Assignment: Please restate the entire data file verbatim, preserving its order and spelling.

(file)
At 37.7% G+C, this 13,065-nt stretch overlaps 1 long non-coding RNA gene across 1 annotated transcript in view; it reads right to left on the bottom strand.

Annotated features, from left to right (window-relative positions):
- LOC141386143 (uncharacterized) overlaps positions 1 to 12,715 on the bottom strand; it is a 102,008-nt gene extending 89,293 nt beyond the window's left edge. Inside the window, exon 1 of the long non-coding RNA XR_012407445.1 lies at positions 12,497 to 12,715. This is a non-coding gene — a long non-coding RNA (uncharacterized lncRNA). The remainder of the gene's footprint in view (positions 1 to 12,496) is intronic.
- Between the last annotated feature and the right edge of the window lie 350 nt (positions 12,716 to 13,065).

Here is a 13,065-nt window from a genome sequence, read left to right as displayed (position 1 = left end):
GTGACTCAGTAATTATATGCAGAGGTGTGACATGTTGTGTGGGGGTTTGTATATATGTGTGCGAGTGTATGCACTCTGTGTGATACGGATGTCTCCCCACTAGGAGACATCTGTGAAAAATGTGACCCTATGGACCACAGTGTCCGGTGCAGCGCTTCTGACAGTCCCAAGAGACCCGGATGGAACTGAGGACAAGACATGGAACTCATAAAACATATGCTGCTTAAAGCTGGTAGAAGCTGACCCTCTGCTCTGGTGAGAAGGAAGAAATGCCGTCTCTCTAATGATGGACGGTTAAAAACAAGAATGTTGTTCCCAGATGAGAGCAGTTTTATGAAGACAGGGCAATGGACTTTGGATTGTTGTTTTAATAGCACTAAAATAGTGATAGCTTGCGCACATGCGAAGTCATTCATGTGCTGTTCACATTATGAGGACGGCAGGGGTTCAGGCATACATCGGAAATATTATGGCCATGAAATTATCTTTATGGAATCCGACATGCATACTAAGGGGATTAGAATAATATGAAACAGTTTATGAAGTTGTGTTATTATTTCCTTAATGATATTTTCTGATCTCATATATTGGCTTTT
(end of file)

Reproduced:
At 37.7% G+C, this 13,065-nt stretch overlaps 1 long non-coding RNA gene across 1 annotated transcript in view; it reads right to left on the bottom strand.

Annotated features, from left to right (window-relative positions):
- LOC141386143 (uncharacterized) overlaps positions 1 to 12,715 on the bottom strand; it is a 102,008-nt gene extending 89,293 nt beyond the window's left edge. Inside the window, exon 1 of the long non-coding RNA XR_012407445.1 lies at positions 12,497 to 12,715. This is a non-coding gene — a long non-coding RNA (uncharacterized lncRNA). The remainder of the gene's footprint in view (positions 1 to 12,496) is intronic.
- Between the last annotated feature and the right edge of the window lie 350 nt (positions 12,716 to 13,065).

Here is a 13,065-nt window from a genome sequence, read left to right as displayed (position 1 = left end):
GTGACTCAGTAATTATATGCAGAGGTGTGACATGTTGTGTGGGGGTTTGTATATATGTGTGCGAGTGTATGCACTCTGTGTGATACGGATGTCTCCCCACTAGGAGACATCTGTGAAAAATGTGACCCTATGGACCACAGTGTCCGGTGCAGCGCTTCTGACAGTCCCAAGAGACCCGGATGGAACTGAGGACAAGACATGGAACTCATAAAACATATGCTGCTTAAAGCTGGTAGAAGCTGACCCTCTGCTCTGGTGAGAAGGAAGAAATGCCGTCTCTCTAATGATGGACGGTTAAAAACAAGAATGTTGTTCCCAGATGAGAGCAGTTTTATGAAGACAGGGCAATGGACTTTGGATTGTTGTTTTAATAGCACTAAAATAGTGATAGCTTGCGCACATGCGAAGTCATTCATGTGCTGTTCACATTATGAGGACGGCAGGGGTTCAGGCATACATCGGAAATATTATGGCCATGAAATTATCTTTATGGAATCCGACATGCATACTAAGGGGATTAGAATAATATGAAACAGTTTATGAAGTTGTGTTATTATTTCCTTAATGATATTTTCTGATCTCATATATTGGCTTTT